I was anxious to hear from Kiyo, so I would occasionally ask the old woman of the house if a letter from Tōkyō had arrived. Each time I asked, she would reply with a sympathetic look that none had been received. The couple here, unlike in the Ikagin household, were of samurai descent and both of noble character. I had to put up with the old man's practice of chanting Noh passages every evening in a strange sort of voice, but at least he didn't filch my tea like Ikagin had. The old woman would sometimes come to engage me in conversation. She asked me why I hadn't brought my wife along to live with me here. I asked her if I looked like a married man and reminded her that I was only in my twenty fourth year. She replied that it was perfectly natural for a man of my age to be married, and she countered my objection with numerous examples. Such-and-such had taken a wife at twenty, and so-and-so had two children already at twenty two. I told her in that case I'd take a wife, and I asked her, in my best country accent, to find me one. She asked me, with a serious look, whether I meant it in earnest.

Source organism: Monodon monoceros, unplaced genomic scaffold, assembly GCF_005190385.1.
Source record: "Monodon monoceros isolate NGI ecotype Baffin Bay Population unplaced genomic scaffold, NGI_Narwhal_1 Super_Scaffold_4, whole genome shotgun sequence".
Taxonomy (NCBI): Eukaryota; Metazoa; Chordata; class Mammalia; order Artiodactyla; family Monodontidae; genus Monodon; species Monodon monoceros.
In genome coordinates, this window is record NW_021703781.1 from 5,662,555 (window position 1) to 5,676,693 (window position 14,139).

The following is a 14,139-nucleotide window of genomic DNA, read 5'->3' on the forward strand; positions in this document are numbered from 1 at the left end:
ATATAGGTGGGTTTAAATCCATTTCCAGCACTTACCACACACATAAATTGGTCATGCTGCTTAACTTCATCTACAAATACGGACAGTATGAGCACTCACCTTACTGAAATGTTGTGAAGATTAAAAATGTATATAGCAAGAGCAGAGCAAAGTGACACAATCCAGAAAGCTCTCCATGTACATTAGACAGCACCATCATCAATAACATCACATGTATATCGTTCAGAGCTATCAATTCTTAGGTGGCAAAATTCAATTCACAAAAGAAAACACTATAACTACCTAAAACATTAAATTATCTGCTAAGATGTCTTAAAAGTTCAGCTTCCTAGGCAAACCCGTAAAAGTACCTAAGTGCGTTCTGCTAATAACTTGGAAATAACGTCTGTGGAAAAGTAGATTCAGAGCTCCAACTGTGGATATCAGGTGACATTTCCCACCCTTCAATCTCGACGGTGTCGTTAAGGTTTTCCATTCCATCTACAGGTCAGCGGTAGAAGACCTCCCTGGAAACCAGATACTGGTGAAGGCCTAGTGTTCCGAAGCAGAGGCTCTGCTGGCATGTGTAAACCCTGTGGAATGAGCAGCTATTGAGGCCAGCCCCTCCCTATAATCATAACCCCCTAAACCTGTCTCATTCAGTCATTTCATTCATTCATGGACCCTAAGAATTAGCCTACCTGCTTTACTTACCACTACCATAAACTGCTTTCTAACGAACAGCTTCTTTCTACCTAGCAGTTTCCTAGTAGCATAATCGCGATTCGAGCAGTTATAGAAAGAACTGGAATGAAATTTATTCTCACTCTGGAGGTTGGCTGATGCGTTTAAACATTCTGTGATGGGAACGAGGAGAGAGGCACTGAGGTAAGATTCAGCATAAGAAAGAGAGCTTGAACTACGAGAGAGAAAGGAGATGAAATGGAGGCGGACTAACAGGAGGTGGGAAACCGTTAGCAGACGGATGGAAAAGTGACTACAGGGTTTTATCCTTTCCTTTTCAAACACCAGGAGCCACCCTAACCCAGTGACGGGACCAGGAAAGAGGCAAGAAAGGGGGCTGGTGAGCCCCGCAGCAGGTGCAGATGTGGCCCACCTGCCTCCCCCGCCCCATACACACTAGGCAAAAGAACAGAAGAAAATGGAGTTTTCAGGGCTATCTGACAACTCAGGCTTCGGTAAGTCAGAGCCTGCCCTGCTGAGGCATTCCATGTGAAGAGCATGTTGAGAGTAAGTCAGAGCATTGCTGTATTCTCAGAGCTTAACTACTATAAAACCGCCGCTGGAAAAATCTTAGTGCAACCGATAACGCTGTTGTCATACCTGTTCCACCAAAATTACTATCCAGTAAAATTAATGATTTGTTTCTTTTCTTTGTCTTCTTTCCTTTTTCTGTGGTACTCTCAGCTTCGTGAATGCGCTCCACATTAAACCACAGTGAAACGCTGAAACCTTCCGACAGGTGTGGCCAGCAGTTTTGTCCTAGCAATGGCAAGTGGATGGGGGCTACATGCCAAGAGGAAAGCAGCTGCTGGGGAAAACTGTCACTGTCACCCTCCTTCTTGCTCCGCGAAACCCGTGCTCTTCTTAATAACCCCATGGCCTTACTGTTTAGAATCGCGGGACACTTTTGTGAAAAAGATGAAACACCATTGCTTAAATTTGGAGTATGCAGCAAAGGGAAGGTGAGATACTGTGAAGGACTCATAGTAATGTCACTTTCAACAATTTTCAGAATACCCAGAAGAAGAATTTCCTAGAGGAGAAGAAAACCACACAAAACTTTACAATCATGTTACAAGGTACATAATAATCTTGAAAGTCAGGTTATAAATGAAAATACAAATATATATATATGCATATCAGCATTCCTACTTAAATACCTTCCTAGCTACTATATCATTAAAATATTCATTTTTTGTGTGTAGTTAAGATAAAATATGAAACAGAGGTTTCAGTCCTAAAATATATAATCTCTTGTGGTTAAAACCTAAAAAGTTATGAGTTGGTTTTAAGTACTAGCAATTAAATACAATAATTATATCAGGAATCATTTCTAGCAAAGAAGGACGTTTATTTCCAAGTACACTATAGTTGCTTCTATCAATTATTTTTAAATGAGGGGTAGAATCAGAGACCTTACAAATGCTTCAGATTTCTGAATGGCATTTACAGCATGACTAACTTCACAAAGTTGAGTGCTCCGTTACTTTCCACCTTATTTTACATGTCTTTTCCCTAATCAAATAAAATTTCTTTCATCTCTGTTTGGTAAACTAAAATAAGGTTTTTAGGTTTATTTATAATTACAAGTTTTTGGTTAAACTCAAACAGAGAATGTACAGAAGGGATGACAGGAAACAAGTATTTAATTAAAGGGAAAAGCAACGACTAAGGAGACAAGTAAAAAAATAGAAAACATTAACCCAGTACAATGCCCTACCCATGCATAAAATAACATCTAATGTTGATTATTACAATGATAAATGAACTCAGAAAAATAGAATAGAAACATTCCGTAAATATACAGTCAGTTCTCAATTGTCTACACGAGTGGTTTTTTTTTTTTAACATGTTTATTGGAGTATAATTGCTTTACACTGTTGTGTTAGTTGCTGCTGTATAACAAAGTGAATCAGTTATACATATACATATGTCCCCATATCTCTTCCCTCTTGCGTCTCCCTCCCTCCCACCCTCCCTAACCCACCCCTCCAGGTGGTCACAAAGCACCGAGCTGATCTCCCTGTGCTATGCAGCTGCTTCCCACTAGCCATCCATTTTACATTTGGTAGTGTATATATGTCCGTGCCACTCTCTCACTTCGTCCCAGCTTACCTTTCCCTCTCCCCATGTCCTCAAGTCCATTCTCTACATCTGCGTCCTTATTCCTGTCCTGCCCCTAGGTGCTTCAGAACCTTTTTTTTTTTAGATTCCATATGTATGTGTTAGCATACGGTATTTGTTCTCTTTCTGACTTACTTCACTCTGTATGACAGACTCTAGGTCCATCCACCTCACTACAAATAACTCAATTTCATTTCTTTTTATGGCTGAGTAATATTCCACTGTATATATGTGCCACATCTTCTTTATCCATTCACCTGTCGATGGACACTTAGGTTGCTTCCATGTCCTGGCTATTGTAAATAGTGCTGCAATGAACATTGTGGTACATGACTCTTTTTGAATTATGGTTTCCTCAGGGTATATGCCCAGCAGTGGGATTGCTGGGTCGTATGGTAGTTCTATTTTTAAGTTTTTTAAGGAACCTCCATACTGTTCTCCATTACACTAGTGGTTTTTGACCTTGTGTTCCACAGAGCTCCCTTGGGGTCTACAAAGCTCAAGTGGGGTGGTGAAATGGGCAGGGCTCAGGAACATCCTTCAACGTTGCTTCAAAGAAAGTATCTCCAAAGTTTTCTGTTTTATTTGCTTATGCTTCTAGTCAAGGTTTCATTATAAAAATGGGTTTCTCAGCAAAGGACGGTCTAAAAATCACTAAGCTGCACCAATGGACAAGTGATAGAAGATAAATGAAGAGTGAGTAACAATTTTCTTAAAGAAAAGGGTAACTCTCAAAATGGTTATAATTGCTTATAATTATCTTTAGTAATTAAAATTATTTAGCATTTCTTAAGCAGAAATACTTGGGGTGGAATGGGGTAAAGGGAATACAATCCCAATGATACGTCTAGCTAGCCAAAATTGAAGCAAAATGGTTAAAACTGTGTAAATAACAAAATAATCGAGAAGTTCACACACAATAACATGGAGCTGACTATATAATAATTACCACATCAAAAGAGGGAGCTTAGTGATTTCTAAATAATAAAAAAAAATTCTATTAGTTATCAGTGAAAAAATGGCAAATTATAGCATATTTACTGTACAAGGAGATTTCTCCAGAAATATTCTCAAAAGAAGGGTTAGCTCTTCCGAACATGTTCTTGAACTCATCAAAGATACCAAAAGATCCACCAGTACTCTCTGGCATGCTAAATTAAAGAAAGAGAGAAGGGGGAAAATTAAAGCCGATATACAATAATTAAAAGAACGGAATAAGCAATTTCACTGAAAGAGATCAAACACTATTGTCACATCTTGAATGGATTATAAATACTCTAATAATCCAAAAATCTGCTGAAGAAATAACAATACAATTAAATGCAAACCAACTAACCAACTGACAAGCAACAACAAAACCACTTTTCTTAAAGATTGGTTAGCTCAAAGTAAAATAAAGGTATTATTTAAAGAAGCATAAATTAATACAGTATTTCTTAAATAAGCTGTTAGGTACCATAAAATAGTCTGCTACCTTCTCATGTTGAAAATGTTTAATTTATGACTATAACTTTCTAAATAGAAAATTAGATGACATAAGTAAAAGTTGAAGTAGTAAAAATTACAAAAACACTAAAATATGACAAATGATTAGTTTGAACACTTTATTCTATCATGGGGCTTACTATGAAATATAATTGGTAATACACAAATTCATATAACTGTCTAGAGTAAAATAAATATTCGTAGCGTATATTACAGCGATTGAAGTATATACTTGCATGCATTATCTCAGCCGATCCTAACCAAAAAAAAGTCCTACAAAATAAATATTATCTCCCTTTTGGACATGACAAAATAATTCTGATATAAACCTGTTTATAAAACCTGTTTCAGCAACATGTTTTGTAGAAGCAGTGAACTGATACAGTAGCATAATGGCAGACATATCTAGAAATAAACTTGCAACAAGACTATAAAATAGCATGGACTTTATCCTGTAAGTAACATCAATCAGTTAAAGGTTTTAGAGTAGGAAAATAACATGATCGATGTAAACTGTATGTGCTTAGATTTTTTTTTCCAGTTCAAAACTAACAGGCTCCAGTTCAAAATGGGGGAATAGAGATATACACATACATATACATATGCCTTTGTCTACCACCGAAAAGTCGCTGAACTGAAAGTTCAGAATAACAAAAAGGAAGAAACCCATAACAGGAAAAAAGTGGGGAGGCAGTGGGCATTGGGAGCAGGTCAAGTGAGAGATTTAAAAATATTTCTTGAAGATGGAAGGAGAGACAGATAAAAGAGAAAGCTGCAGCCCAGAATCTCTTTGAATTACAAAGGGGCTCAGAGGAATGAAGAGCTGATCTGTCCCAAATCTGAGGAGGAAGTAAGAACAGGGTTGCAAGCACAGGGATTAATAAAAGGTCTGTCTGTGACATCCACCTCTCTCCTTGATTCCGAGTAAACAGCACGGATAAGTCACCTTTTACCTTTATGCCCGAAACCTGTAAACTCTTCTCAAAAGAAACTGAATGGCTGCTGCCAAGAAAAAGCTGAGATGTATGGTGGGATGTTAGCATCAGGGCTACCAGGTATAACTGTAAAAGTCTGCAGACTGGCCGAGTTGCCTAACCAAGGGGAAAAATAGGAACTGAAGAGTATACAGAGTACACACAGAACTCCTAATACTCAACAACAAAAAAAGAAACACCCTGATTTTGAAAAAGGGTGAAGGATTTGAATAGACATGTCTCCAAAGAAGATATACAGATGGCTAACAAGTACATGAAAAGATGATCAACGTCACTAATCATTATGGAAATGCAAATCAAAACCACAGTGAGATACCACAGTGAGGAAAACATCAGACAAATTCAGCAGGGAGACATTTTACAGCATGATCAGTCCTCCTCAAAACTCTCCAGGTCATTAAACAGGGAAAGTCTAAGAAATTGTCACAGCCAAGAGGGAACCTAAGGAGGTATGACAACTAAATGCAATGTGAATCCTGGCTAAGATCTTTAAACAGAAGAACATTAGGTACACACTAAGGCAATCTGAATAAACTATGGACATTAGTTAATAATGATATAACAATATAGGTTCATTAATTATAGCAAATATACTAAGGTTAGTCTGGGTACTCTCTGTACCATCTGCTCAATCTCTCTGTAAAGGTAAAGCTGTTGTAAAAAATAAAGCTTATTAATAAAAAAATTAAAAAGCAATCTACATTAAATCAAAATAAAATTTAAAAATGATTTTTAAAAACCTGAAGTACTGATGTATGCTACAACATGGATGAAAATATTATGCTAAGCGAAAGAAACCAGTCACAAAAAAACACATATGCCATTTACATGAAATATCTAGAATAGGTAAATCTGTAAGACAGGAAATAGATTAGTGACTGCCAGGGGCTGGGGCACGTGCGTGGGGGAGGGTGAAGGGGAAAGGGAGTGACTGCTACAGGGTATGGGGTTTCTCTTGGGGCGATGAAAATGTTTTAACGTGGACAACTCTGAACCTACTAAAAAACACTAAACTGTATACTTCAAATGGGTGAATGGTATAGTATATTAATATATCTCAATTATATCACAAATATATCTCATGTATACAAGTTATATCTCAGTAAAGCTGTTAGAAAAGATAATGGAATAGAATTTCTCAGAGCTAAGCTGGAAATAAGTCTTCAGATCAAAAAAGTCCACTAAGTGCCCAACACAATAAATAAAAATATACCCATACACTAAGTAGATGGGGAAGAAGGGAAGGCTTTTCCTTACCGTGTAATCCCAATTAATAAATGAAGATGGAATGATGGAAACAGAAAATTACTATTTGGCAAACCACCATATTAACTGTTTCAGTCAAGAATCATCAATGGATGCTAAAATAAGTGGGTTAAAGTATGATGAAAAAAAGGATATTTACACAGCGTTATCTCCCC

"I do indeed mean it. I'm desperate to have a wife."
"I would guess you are. Such are the yearnings of youth." I was impressed with this answer and could offer no reply.
"However, if I'm not mistaken, you've already chosen your bride. I can see through your guise."
"You must have a keen eye. How is it you've seen through me?"
"How? Aren't you anxiously awaiting, day after day, correspondence from Tōkyō?"
"I'm impressed. You really do have a keen eye."
"Am I right?"
"Well now, maybe you are."